One moment can speak for many: after one climax, Beethoven picks up a little three-note motive (first two notes repeated, the third a step up) and moves it around the scale, groping for the next direction. On one repetition, Herbig really brought out the dissonance the basses play under the third note as it’s sounded in the violins, underscoring the uncertainty that little bit more. I’ve never heard that detail so clearly before, and I am deeply grateful to Herbig for bringing it to my attention.

The Millionen sold out the hall, of course, for the finale, and as you may have guessed by now, Herbig and the BSO did a splendid job building up to this theme that has featured in so many commercials and TV shows and movies and ringtones and electronic keyboard demo tracks and seriously everything you can think of, making it sound new once more and expanding their sound to a new, previously unheared level to fill the hall in the purely orchestral first climax (giving me goosebumps in the process). Then baritone Stephen Powell came in and, stentorian, rich, and ringing, took it that one step further with a knock-’em-flat solo.

From there the performance got just a teeny bit messier. Soprano Heidi Stober and mezzo Kelley O’Connor possess fine voices but had some trouble balancing them. Tenor Gordon Gietz got a case of the behinds in his big solo (“Froh, wie seine Sonnen”), which normally one would excuse except that a military march like this one requires on-beat swagger.

The Baltimore Choral Arts Society, being composed of mortals, at times failed to make Beethoven’s ridiculous choral writing sound completely natural, although none would dare quarrel with the power of their full-throated climax on the big theme or the stern remonstration of “Seid umschlungen, Millionen” that followed it. The choristers’ sturdy German pronunciation can no doubt be traced to their director, Tom Hall, and they responded well to Herbig’s architectural conception of the double fugue right before the part that leads up to the coda (or is that just one huge coda? One can never tell with Beethoven).

It was a satisfying conclusion to a performance that, minor quibbles aside, gripped the listener the whole way through. Even with the crowd, the deer, and the sunny rain, the evening’s sense of occasion ultimately came from Herbig, the BSO, the soloists, the chorus, and (not least) Beethoven.

STUFF THAT IS TOO IRRELEVANT TO INCLUDE IN A REVIEW EVEN OF THIS LENGTH

  • Herbig’s bio in the program says that he “left the challenging political environment of East Germany and moved to the United States in 1984.” Is it too forward (or something) to just say “totalitarian government”? Or “Soviet satellite state “? I’m not sure what’s gained by the ellipticism.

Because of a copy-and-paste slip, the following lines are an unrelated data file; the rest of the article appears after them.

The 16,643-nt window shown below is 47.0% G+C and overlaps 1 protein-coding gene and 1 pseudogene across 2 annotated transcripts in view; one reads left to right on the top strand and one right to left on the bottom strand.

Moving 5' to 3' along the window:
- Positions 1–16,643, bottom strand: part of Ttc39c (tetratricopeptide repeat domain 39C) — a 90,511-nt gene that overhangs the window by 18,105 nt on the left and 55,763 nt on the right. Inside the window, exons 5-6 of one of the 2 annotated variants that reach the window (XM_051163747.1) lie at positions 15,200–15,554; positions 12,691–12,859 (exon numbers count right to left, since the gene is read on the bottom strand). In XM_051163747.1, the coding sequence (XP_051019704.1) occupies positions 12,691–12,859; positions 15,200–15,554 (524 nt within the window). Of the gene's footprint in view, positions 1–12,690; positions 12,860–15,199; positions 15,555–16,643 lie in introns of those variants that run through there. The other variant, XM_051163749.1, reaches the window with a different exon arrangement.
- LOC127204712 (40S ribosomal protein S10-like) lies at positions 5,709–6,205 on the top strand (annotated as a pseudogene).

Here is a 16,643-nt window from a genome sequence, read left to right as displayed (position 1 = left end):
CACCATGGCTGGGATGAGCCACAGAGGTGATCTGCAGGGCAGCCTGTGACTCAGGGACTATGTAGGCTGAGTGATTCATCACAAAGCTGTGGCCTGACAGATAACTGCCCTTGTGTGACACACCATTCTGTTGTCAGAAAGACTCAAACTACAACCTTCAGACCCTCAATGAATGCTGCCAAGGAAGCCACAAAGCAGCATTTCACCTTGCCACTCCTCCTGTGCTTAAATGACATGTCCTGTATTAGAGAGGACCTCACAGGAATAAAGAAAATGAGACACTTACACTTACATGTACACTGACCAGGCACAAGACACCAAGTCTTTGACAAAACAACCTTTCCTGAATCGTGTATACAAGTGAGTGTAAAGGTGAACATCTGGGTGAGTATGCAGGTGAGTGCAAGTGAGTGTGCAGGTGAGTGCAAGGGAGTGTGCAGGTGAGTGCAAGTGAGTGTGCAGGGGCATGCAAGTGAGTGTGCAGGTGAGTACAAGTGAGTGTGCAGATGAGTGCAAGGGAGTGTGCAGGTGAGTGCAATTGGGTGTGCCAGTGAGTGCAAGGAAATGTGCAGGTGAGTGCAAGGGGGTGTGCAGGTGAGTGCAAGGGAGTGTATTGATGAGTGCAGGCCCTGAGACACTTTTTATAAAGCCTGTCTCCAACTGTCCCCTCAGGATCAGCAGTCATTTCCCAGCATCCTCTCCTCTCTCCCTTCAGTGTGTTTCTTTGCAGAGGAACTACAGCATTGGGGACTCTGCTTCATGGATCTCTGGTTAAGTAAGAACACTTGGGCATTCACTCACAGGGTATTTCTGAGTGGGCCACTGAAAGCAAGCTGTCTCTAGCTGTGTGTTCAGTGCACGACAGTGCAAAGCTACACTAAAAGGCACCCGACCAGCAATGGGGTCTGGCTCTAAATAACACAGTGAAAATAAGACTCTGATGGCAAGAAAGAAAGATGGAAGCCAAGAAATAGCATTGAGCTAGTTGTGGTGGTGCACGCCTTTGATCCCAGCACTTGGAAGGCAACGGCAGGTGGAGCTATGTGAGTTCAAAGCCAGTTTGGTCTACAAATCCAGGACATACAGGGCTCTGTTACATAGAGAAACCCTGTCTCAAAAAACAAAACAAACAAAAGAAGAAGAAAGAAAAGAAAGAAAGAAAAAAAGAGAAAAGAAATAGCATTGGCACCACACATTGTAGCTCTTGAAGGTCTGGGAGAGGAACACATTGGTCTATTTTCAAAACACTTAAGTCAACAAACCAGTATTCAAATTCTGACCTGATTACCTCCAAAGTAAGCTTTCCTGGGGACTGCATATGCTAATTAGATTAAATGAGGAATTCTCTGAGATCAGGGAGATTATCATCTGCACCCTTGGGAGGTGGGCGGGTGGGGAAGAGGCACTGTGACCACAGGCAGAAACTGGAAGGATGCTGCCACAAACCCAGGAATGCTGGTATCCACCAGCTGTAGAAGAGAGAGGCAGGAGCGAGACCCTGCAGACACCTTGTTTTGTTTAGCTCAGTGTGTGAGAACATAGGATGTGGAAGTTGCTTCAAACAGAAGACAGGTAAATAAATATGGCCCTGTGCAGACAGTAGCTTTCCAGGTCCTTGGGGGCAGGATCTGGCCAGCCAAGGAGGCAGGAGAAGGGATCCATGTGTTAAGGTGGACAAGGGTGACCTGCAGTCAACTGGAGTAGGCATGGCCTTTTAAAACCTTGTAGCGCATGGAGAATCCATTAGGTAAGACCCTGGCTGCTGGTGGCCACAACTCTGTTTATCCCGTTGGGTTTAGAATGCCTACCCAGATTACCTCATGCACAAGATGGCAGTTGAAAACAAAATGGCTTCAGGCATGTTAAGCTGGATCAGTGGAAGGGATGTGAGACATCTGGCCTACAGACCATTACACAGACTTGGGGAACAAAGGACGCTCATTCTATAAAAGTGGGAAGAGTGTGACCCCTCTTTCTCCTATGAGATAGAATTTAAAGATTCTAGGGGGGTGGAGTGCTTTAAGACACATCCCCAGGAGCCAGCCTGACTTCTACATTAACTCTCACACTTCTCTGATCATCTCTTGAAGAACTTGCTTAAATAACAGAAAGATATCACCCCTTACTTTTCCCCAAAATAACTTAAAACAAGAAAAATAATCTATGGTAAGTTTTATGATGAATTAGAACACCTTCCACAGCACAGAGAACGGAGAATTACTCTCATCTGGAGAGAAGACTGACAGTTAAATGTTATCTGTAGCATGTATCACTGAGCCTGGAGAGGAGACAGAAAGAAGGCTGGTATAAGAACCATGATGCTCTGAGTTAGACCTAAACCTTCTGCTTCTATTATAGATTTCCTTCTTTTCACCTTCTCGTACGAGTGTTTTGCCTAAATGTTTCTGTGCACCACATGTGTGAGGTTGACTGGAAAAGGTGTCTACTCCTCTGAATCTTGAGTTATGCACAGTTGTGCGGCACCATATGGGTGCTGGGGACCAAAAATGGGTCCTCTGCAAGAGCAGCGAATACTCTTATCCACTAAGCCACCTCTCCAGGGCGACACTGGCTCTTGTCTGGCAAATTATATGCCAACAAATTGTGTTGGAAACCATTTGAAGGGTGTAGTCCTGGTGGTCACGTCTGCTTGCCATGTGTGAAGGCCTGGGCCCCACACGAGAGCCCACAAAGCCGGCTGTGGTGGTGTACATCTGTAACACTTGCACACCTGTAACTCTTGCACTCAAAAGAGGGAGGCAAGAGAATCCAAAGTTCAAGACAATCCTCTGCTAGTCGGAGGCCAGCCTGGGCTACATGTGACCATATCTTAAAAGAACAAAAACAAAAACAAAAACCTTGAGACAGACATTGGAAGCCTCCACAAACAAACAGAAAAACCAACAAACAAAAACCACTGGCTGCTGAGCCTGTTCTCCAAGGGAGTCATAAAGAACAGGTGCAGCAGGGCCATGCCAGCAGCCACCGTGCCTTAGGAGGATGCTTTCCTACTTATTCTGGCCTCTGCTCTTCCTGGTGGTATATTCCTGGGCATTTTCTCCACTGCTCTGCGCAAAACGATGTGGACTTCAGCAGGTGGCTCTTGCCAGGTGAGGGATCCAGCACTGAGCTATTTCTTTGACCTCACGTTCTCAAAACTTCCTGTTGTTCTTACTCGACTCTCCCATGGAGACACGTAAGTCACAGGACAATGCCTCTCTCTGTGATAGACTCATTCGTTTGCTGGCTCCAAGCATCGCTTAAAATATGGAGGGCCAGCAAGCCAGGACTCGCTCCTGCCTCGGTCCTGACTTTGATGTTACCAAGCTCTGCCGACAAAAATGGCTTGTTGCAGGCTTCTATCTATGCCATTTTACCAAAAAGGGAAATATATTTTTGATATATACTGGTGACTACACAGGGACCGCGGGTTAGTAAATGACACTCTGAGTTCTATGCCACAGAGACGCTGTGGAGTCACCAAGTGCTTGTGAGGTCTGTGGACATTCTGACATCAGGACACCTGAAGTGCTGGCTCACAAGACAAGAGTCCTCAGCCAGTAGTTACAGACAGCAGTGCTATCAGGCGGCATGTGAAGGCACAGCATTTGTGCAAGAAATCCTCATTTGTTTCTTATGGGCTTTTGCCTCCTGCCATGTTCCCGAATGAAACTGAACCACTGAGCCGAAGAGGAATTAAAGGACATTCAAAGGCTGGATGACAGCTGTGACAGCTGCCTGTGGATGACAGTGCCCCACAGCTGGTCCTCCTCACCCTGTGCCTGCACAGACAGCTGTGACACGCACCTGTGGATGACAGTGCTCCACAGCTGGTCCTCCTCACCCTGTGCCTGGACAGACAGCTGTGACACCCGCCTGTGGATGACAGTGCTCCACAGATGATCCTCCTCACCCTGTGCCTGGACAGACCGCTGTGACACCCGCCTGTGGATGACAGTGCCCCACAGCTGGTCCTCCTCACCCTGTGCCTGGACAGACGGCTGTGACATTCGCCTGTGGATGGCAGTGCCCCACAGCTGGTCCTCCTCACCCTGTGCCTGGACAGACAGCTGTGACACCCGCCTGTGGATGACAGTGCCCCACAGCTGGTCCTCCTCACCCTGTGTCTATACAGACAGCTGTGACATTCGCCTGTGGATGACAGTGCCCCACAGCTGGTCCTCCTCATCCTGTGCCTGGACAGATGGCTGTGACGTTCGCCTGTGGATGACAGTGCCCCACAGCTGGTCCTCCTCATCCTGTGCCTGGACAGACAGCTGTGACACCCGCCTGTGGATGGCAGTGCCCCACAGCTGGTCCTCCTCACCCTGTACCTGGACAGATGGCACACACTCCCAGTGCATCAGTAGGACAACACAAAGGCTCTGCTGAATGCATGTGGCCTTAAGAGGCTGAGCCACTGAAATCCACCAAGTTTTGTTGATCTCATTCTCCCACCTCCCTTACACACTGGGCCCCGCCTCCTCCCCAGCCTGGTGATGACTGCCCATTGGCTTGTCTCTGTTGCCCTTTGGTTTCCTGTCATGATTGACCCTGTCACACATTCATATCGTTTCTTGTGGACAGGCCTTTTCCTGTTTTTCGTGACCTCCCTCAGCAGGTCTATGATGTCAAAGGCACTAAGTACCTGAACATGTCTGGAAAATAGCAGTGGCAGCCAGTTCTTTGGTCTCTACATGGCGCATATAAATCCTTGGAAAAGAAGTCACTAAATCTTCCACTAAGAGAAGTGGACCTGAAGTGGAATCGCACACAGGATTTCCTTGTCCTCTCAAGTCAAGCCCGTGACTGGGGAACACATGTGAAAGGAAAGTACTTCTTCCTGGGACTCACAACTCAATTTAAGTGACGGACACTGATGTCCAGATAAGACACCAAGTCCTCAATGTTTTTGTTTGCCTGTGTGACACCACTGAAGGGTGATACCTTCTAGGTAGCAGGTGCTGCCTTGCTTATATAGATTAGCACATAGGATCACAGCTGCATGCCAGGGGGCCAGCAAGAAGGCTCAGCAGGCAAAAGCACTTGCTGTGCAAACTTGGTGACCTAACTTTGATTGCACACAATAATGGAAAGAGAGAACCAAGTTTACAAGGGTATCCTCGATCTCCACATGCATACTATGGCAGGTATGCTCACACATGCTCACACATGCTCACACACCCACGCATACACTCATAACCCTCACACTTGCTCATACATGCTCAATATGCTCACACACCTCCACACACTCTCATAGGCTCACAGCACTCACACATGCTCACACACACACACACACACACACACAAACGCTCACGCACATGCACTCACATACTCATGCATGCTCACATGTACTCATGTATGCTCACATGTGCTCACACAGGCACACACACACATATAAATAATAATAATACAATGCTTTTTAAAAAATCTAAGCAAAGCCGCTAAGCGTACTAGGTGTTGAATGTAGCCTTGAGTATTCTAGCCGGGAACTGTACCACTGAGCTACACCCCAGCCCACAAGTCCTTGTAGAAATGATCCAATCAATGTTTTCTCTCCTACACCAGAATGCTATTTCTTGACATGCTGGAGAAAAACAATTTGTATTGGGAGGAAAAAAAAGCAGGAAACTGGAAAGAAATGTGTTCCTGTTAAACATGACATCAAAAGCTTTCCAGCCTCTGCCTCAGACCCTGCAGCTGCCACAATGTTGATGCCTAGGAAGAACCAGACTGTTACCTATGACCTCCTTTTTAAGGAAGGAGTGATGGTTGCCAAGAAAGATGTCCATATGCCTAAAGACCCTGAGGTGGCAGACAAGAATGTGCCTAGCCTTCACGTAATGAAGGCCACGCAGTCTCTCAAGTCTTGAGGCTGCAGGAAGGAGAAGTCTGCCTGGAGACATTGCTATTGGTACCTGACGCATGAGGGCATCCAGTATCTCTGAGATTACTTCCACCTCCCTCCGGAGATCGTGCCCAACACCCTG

• I ended up giving my second ticket to one of the hopeful enthusiasts mentioned above, and it was a good deal because she had gone to the rehearsal at the Meyerhoff the night before and had inside info (Herbig had really demanded a lot of the woodwinds, for example). She also mentioned that Stephen Powell is “easy to look at,” which I am just throwing out there for you. After the concert, she said that Herbig needed UnderArmor, which was true, in that his formerly severe collared black shirt was clinging to his body, completely drenched in sweat. I wonder if a performance/compression garment could be made for conductors? And if so, who would wear it?

Number Nine…Number Nine…Number Nine…

July 24, 2009

I just heard the Baltimore Symphony perform Beethoven’s Ninth at Strathmore. They’re doing it again tomorrow at the Meyerhoff in Baltimore. If you are reading this and have the opportunity to go to that show, I really suggest that you do so. Günther Herbig has a really well-judged, compelling intepretation, the BSO, on the whole, plays extremely well for him, and most of the singing is top-notch.

I’ll have a review up tomorrow or Saturday (depending on how the social ramble plays out), but just wanted to get that out there for all my B-more homies.

Doin’ It Better and Better: University of Maryland Summer Chorus, July 18, 2009

July 19, 2009

Tucked inconspicuously away in the DMV’s Concert Dead Zone of mid-July through August, the University of Maryland Summer Chorus concert on Saturday night at the university’s Clarice Smith Performing Arts Center nonetheless served a number of purposes. The orchestra and soloists, mostly composed of students and recent grads, used the concert as what my workplace would term a “developmental assignment.” The chorus, composed of enthusiasts from the campus community and beyond, wanted to conclude three intense weeks of rehearsals with some bonafide singing. The audience came to support someone on stage or (in my case) divert itself without paying any money to do so. Missions accomplished!

I have been going to University of Maryland concerts with pickup student orchestras for a long time — I even participated in one, with the late/lamented UM Chorus — and the students always sound awful for the first five minutes of the concert before taking an additional minute to transition into sounding like they have played together all their lives. It is a constant and inspiring miracle, doubtless abetted in this case by Terp choral conductor Timothy Reno. Here, the strings and continuo made a joyless morass of the orchestral music that opens Henry Purcell’s first Ode for St. Cecelia’s Day before suddenly arighting themselves in the first aria, “Welcome to all the pleasures.” (Cellist Elizaeth Meszaros didn’t need the live warmup; she had taken the stage a half-hour before the concert and played her continuo line over and over again, and she was right on point every time, even when exposed in support of solo arias. Got-r-done!)

This Ode calls for two sopranos and a chorus but barely uses them, meaning most of the work fell to countertenor Christopher Newcomer, tenor David Travis, and bass Aram Mann. Newcomer fared the best, giving especially sweet voice to “Here the Deities approve” while pronouncing clearly enough that the lack of a text in the program was slightly less annoying than it usually is. The Dekelboum Concert Hall occasionally swallowed up his voice, but then it’ll do that. Travis and Mann had pitch and timing problems that made their contributions less well-developed.